Women take a stand against violent crimes
Women and members of the LGTB community, in Madadeni, Osizweni and Newcastle, came out in numbers last week Tuesday, in support of the #NationalShutDown march, to fight the violent crimes against in women.
As Women’s Month began last week Tuesday, women took to the streets in protest of the abuse perpetuated almost daily on them. The number of women dying because of abusive partners continues to soar as women struggle to leave these tough situations. It has been said the power an abuser can have over his victim can tarnish a woman’s self-esteem in sometimes an irreparable way.
Pyschologist, Dr. Mnguni, said the perpetrator’s moves are usually smooth, “His courtship will be sweet and intense.”
“He can be very intelligent, knowing how to detect your weak spots, and uses your vulnerability and past pain to his advantage.
“No matter how hard you try, sometimes you will never be able to satisfy this kind of man, as he sees no fault in degrading you and verbally and physically assaulting you.” A survivor of rape and abuse, Mama Ndlovu, shared her traumatic experience. “I was raped repeatedly, and at some point you start questioning whether there is something wrong with you. The one time, a taxi driver raped me. Unbeknown to him, I once was picked up by him again while trying to catch a taxi to my destination. I could see that he didn’t notice me, but I kept talking about him in the taxi to everyone, I kept looking at him in the mirror and I could see how uncomfortable he was.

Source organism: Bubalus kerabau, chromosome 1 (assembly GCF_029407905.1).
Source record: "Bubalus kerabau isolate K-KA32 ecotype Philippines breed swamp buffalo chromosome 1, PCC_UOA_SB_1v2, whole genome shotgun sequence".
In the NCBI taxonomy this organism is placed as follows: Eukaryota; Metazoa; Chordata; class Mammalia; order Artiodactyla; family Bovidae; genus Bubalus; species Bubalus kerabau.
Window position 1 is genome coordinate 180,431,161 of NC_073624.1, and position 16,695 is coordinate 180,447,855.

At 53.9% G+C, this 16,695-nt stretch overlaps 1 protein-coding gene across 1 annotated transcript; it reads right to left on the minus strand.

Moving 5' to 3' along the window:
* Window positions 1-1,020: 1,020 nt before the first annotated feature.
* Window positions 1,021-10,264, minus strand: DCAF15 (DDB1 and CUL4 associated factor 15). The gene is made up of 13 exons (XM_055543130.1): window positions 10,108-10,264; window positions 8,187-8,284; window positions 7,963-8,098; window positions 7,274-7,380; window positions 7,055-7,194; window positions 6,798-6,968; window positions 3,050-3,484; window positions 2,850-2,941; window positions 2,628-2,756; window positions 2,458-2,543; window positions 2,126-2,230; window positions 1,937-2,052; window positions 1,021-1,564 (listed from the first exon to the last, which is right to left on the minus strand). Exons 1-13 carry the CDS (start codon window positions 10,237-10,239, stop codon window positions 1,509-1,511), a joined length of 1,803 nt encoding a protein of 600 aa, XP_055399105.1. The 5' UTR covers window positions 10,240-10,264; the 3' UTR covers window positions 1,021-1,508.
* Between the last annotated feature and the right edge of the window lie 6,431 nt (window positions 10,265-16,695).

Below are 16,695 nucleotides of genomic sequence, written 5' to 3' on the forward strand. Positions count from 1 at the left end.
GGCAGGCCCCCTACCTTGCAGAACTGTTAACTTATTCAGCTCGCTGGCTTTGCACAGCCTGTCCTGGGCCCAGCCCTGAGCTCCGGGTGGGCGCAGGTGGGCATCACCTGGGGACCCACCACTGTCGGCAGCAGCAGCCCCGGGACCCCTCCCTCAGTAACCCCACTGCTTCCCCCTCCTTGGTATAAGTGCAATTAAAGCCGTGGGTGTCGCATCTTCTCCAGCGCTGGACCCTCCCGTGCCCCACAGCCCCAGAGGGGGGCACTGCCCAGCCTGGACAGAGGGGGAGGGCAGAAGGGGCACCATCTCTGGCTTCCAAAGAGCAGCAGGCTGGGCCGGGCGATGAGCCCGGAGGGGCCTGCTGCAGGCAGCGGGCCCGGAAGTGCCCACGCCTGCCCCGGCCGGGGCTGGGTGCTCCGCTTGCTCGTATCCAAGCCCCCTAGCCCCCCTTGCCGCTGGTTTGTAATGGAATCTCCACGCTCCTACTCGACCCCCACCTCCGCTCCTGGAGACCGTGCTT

“The thoughts still haunt till this day, you never fully heal but you learn to forgive. All five of the perpetrators who imposed these violent crimes against me, I heard they had passed on. One time I tried going to see one because he was locked up, I was told he died. We might think the people who do this to us don’t think about their crimes, but I suspect they are also tormented by their actions. For everyone going through this, I say remain strong and trust God. I got through a lot of these experiences through prayer.”
The march is Newcastle started at Phelandaba Sports Grounds in Madadeni, and led to the Majuba stadium in Madadeni, Section 2. The SAPS from Madadeni were present to receive the memorandum. Madadeni Station Commander said they will forward the memorandum.
“We are here to support this initiative and receive the memorandum. We are saying we are also ready to listen and we will forward the memorandum to all relevant stakeholders.”
Families of abuse victims are encourage to not give up on family members that are in abusive relationships, as the abuser tries hard to isolate his victim from family and friends. There are available centres for women who seek protection and help.
Important contact numbers:
Newcastle Crisis Centre: 034 315 3389 / 082 337 9364
Psychologist Dr Mandisa Nxel:
034 328 0000
South African Depression and Anxiety Group (SADAG): To contact a counsellor between 8am-8pm Monday to Sunday, Call: 011 234 4837.
For a suicidal Emergency call 0800 567 567, 24hr Helpline 0800 12 13 14.